There is nothing more annoying than hot and cold spots in your home! (Well, except for maybe your whole home being hot when you want it cold, or your home being cold when you want it hot … )
First off, what constitutes a hot or cold spot? Here in the HVAC industry we usually consider it a true bad spot if there’s a temperature difference of more than four degrees.
There are a lot of different things that could be the root cause of hot and cold spots in your home, but usually, it has to do with air flow…Namely, the hot or cold spot is not getting enough airflow. But why isn’t your HVAC system getting air to that area?
Small/Large Ducts (We Said “Ducts,” Not Ducks!)
Usually, the issue is not your air conditioner or furnace, but the ductwork. The problem could be that your ducts or duct boots (which are hinge pieces of your ducts that connect other ducts together, or connect a duct to a register / vent) are not the right size.
How do you know whether you have the right duct size? You really don’t, but there is a manual published by the Air Conditioning Contractors of America (ACCA) that is all about making sure you connect the correct ducts to your system. It’s called Manual D, and it’s one of the manuals that every HVAC technician has with them when they evaluate your home!
A poorly designed ductwork system can also contribute to hot and cold spots in your home. You may be wondering, “How is a ductwork system ‘poorly designed’? This isn’t part of the interior decorating, is it?”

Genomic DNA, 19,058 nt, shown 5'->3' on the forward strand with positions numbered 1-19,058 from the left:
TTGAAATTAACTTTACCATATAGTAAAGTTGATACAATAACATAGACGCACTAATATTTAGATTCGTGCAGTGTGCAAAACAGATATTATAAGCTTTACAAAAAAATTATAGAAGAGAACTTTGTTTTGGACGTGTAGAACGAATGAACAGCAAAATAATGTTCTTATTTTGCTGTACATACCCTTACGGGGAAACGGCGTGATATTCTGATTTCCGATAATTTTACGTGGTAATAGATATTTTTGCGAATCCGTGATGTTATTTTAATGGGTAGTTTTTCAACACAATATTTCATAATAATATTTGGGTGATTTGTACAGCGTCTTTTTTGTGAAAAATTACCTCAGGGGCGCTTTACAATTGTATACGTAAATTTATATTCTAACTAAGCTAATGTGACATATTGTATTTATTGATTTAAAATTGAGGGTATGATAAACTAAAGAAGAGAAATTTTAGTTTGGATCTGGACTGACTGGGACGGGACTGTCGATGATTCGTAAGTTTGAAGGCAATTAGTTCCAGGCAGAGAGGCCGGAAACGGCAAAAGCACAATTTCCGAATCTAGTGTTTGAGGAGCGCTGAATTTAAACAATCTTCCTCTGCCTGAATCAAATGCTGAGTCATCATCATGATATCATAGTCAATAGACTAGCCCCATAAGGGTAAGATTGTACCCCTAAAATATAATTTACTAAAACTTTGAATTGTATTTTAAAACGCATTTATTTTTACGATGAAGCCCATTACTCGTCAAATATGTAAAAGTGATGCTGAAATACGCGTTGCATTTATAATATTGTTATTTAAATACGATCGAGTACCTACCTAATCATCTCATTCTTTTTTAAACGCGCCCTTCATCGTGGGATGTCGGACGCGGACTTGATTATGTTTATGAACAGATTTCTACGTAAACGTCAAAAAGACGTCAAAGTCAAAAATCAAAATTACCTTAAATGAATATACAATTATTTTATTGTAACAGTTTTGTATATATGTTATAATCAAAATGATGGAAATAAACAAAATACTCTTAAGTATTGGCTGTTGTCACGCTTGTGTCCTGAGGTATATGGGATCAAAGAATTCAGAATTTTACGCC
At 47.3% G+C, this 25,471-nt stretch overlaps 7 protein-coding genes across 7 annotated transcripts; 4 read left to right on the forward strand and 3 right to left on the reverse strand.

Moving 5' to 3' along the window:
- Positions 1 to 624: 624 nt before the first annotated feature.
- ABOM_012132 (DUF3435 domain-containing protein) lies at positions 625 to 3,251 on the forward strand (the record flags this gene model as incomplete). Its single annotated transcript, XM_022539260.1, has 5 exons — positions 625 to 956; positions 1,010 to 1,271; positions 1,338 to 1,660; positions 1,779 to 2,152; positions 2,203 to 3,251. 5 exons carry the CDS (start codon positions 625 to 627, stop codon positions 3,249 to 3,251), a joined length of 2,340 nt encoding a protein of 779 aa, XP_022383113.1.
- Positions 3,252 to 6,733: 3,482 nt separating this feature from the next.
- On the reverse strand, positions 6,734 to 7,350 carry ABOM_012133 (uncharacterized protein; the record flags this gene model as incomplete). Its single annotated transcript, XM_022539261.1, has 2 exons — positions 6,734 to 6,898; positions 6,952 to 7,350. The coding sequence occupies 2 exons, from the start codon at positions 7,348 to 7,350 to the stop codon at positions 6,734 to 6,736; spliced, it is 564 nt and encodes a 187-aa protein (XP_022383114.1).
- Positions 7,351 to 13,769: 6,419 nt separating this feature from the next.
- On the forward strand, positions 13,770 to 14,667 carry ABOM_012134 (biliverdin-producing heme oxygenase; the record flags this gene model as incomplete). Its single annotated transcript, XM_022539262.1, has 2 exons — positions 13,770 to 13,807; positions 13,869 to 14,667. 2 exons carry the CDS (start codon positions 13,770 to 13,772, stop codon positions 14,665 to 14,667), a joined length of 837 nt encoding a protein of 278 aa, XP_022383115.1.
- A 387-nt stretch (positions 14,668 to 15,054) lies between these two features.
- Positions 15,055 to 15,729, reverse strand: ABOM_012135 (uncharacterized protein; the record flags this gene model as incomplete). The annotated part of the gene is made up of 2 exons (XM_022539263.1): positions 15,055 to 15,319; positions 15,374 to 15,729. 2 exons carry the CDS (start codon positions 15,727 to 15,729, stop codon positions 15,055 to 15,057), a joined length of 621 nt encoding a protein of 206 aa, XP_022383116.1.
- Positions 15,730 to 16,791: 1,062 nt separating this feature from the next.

No, not exactly! It’s not about how pretty the ductwork looks, but about whether it’s laid out properly. Your ducts must be located in the right spots, must be close enough to your air handler, shouldn’t have too many bends or not enough air will get through those bends, and must be designed in such a way as to withstand static pressures. Again, this is where the strict guidelines of Manual D come in, whether an entirely new ductwork system is being installed, or an existing one is overhauled / added to.
Speaking of adding on, if you’ve built an addition on your house, but you’re still trying to use the same HVAC system…that’s a very easy explanation for hot and cold spots. Your HVAC system is not equipped to handle the new addition!
The fix may be simple, just adding adapt and a supply that to his face that’s either too hot or too cold. But it may be more complicated and involve a Manual J load calculation … yep, you’re getting the manuals involved again! And that probably means you’d better leave things up to the techs …